Special Connection

As president, golf provided George H.W. Bush with a welcome diversion from the daily pressure. Now 90, he continues giving back through the game he loves.

By Wayne Mills


Whether he was ambassador, C.I.A. director, vice-president or even the president of the United States, George H.W. Bush always found time to retreat to the seaside community of Kennebunkport, Maine.

This is where he stoked his passion for golf. It is where, even today at age 90, he continues to practice what he has long preached about community service.

“Maine is where our family gathers,” Bush said recently in an exclusive interview with New England Golf & Leisure. “Our family history here does encompass golf, but it is even broader than that. We love fishing, tennis, horseshoes and just spending time together by the sea. Maine is our anchor to windward.”

During his presidency, golf was a safe haven, a momentary respite from the pressures of holding the most powerful office in the world.

“There really aren’t words to describe it,” he said when asked to explain the joy he has received playing golf. “How do you describe the beauty of nature combined with the beauty of true friends in a test of skill?”

Golf has been a major part of Bush’s Maine life, due in part to his involvement with the annual George H.W. Bush Celebrity Golf Classic, held each year at Cape Arundel Golf Club. Bush has served as honorary chairman for the past 12 years for the tournament, which benefits Gary’s House, a home away from home for families of patients at Mercy Hospital in Portland.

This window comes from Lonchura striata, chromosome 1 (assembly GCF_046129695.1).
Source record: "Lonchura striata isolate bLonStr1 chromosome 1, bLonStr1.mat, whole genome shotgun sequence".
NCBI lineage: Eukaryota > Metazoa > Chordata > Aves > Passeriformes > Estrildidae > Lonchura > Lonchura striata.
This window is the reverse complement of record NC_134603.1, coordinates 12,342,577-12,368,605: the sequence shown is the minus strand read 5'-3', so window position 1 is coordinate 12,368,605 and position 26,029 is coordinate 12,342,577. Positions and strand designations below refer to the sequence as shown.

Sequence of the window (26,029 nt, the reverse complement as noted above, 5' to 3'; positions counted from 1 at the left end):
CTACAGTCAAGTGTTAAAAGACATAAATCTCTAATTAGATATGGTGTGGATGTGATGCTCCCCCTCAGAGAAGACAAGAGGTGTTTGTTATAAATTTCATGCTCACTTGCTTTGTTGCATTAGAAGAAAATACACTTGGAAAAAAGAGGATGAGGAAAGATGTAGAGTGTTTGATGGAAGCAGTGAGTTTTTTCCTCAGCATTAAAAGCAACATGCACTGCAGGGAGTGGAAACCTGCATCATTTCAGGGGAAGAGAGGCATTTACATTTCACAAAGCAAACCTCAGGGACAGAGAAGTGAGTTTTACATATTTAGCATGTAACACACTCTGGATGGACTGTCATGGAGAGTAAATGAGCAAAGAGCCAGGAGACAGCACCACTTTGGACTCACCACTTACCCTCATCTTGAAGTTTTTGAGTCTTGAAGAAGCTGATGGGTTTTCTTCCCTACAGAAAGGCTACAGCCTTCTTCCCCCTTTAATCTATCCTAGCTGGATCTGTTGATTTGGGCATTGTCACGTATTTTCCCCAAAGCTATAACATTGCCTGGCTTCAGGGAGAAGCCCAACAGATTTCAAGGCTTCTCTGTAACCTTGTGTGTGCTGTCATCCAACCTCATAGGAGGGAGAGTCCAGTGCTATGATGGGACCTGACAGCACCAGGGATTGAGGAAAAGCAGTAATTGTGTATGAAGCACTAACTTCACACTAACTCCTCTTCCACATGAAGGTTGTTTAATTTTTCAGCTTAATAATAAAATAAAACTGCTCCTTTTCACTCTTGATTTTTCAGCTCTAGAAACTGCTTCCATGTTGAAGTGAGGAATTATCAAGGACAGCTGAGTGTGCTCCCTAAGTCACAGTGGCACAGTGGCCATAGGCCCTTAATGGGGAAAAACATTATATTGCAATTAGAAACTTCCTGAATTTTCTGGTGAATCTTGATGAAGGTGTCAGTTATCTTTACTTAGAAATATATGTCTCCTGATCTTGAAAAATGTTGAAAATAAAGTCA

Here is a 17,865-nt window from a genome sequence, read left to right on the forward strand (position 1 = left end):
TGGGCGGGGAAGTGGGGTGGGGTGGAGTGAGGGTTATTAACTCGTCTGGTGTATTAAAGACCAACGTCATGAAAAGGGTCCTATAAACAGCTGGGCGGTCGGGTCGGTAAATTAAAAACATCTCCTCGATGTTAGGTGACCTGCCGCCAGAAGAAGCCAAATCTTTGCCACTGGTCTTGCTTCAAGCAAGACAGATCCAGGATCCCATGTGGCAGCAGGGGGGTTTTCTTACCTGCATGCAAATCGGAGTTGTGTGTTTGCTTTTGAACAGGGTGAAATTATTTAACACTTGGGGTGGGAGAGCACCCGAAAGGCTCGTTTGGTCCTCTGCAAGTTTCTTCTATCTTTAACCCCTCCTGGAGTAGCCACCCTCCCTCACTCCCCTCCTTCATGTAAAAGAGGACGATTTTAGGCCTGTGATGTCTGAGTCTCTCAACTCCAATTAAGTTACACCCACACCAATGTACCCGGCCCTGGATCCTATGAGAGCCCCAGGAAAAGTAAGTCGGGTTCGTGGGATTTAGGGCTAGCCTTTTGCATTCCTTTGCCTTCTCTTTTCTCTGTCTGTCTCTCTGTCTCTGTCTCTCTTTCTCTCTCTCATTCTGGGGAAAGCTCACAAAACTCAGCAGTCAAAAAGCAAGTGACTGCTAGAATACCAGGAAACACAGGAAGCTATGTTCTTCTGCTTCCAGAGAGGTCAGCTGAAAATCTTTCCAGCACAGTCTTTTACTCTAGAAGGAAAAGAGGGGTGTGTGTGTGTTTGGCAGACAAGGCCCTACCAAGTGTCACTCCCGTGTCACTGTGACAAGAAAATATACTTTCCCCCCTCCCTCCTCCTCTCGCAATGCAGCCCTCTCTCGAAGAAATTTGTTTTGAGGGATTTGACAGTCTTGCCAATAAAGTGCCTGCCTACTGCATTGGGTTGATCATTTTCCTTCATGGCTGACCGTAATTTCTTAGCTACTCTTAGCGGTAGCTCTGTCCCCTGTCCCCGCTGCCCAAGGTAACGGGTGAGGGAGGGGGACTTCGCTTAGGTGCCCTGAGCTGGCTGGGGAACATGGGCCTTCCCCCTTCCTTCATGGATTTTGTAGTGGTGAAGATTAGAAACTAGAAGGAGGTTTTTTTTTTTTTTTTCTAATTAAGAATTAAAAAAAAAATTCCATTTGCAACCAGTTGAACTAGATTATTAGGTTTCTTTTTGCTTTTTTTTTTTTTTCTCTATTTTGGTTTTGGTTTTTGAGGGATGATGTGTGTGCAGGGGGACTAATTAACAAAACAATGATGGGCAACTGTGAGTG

The tournament is held each June and features sports legends, television personalities and golfers from around the country who come to Kennebunkport to support Bush and his charitable involvement. It has raised nearly $2 million since inception. Past participants have included Phil Mickelson, Tom Brady, Dave Cowens, Ray Bourque Jim Lonborg and Luis Tiant.

Bush made the call to public and community service a centerpiece of his presidency, creating the Points of Light Foundation, which laid the groundwork for a volunteer movement that has been built upon by every succeeding president.

It remains one of his proudest achievements.

“I was thrilled when a year ago President Obama invited 5,000 Daily Point of Light [volunteers] to the White House,” he said. “When we started that tradition 25 years ago I never dreamed we would still be recognizing our country’s wonderful volunteers.”

 

Golf has long been in Bush’s blood. His grandfather, George Herbert Walker, was president of the United States Golf Association and inspired the Walker Cup, a biennial match for amateurs pitting the United States against Great Britain and Ireland. His father, Prescott Bush, was also USGA president and helped establish the USGA Museum and Archives. Through the years Bush has been in attendance to support many major golf events, most notably the Ryder Cup and the President’s Cup matches.

“My mother and father, who were both accomplished golfers, did far more to influence who I was, but the traditions of golf helped to reinforce those ideals of personal honesty, overcoming adversity, and striving for excellence,” he said. “No other game is like it in that regard.”

He isn’t sure when he first picked up a golf club, but it inspired a life-long love for the game.

“At age 90, I don’t remember what I had for breakfast,” he joked. “But it had to be my dad who introduced me to the game. My grandfathers and uncles maybe had something to do with it as well, but playing golf with my dad was always special. My father raised my awareness of the game, to be sure, but sadly there was a genetic power outage in my case when it came to excellence in play.”